British Empire Article


Courtesy of OSPA


by Eric Cunningham
A Learning Experience
Opoku Ware Boys' Secondary School
It was late 1953, and the second year of my service as an Education Officer in the Gold Coast. I was one of a band of six officers who were the last to be appointed to pensionable service there. It was also the second year of internal self-government in the Gold Coast. This had come in February 1952, while the six of us were Cadet Education Officers pursuing the Post-Graduate Certificate of Education course at the University of London Institute of Education. Shortly before we sailed from Liverpool in August 1952 to take up our appointments a letter from the Colonial Office had told us that because of internal self-government we should expect changes in the Gold Coast, and that a new salary scale had been introduced, details of which would be given after arrival. There were also gubernatorial assurances that our careers as Colonial Service officers were in no way a cause for concern by us.

I had been posted to the District Education Office, Kumasi. Kumasi was the chief town of Ashanti, a traditional tribal kingdom with a famous reputation for its own authority and independence, and the education district was a large and busy one, with over 500 primary and middle schools. One of the first acts of internal self-government had been to promote fee-free primary education, as promised by the Accelerated Development Plan for Education. The District Education Officer was an experienced and highly regarded African, an ex-Government teacher promoted on merit. He was one of a select band who were in the vanguard of what was known as the Africanisation of the Civil Service, and the six of us, in our various postings, were among the first expatriates to have African superordinates. I found him fair, positive, hard working, and genuinely concerned that I should learn both fully and fast what the job of an Education Officer in his district involved. I had great respect for him.

Much of my work involved visiting schools throughout the district to make inspections and write reports, and assisting with the in-service training of a rapidly increasing number of African Assistant Education Officers. The expansion of primary schools required a rapidly increasing number of pupil teachers too, and the setting up of in-service short courses for them. One day I was asked to do something different: to attend the Board of Governors' meeting of the Methodist Girls Boarding School in Juaben, some twenty miles from Kumasi. I welcomed the change.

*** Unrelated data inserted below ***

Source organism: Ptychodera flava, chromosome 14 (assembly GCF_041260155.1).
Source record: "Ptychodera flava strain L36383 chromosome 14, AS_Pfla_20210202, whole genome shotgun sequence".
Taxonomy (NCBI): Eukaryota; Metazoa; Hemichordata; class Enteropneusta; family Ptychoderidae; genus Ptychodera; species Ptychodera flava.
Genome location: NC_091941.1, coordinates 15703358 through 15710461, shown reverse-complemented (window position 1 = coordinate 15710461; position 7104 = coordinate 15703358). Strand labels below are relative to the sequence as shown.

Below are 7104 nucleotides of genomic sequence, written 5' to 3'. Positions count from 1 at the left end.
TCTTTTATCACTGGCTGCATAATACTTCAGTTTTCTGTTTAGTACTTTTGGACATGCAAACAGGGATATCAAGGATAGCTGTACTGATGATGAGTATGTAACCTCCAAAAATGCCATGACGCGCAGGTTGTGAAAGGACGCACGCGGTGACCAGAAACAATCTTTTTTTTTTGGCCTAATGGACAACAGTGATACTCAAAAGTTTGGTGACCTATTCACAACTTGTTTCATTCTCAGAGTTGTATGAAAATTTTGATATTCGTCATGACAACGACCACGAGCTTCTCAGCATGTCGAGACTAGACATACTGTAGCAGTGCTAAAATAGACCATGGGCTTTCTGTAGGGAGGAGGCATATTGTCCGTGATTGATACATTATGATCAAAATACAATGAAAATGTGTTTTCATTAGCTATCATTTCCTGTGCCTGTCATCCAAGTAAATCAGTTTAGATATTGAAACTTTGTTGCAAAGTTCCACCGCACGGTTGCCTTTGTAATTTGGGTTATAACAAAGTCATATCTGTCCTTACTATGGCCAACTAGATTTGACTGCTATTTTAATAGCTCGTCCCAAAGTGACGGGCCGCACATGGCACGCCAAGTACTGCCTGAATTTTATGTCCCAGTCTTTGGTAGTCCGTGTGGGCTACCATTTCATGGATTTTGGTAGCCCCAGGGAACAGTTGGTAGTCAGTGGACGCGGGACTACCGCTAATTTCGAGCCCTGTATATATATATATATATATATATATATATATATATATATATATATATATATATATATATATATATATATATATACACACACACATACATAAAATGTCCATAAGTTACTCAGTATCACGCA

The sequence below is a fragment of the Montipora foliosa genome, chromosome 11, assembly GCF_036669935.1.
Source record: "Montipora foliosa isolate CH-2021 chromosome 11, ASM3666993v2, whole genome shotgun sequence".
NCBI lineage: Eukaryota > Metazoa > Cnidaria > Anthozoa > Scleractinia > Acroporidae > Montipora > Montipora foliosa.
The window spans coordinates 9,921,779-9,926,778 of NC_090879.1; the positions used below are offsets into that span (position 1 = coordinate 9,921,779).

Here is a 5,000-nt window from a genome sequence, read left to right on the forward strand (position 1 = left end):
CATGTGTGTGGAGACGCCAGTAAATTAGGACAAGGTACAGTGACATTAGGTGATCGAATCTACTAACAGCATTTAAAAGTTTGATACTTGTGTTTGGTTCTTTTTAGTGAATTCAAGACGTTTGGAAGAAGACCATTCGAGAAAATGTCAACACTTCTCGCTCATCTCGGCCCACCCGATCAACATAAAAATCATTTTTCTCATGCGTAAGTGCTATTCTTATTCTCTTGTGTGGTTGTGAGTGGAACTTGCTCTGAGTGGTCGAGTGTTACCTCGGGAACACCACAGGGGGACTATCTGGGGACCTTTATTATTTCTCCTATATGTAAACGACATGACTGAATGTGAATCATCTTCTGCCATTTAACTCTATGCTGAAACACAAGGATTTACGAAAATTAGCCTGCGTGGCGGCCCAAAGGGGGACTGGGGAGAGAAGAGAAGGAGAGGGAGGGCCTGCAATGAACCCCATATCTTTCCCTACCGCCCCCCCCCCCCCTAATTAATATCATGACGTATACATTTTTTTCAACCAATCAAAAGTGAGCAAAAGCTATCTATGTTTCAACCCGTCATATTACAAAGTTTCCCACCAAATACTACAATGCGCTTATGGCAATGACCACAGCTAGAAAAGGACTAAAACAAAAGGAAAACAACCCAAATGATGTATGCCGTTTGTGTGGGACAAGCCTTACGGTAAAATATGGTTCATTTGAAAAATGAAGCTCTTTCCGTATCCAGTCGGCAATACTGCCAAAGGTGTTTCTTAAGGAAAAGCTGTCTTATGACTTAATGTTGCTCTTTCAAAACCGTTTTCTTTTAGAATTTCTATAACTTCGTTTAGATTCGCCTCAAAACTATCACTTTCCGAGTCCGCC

A Learning Experience
Juabenhene
The meeting went well. The chairman of the Board of Governors was the Juabenhene, the Paramount Chief of the area. He was clear about what he wanted, and took us purposefully through the agenda. As the meeting closed the Juabenhene thanked us for attending, and in an expansive moment invited us all to visit him in his palace (his own description) for refreshments. It would have been grossly discourteous for me to decline his invitation, and besides I was curious, never before having visited a paramount chiefs abode. In due course we were all given chairs on the verandah, servants brought a bowl of water for washing hands, and refreshments were served: sweet biscuits and tepid beer, as was the local custom. As we ate and drank conversation became quite animated, but I could contribute little, so I listened and watched with interest.

Time passed, and the Juabenhene's expansiveness increased. He announced that he would have a photograph taken to mark the occasion; a messenger was despatched. During the wait more refreshments were served, and eventually the photographer arrived, his equipment a large glass-plate camera and tripod, and black velvet cloth. Chairs were arranged in a row, and we began to group around them. As a Government officer I was not a member of the Board of Governors, but merely in attendance, representing the Director of Education, and had been at the meeting only to provide, when appropriate, an official perspective and guidance on policy if required. I therefore stood behind the chair at the edge of the row, giving precedence to the school governors.

The Juabenhene eyed the group, and quickly commanded me to come and sit on the vacant chair beside him, in the middle of the row. I protested gently, saying that I was not formally on the Board of Governors but merely represented the Education Department. The Juabenhene would have none of this. "No, no," he said firmly. "You come and sit here. You are the only coloured man here!"

It was a salutary experience, never to be forgotten. Colour, like beauty, is in the eye of the beholder.

Colonial Map
Map of Gold Coast, 1954
Colony Profile
Gold Coast Colony Profile
Originally Published
OSPA Journal 93: April 2007


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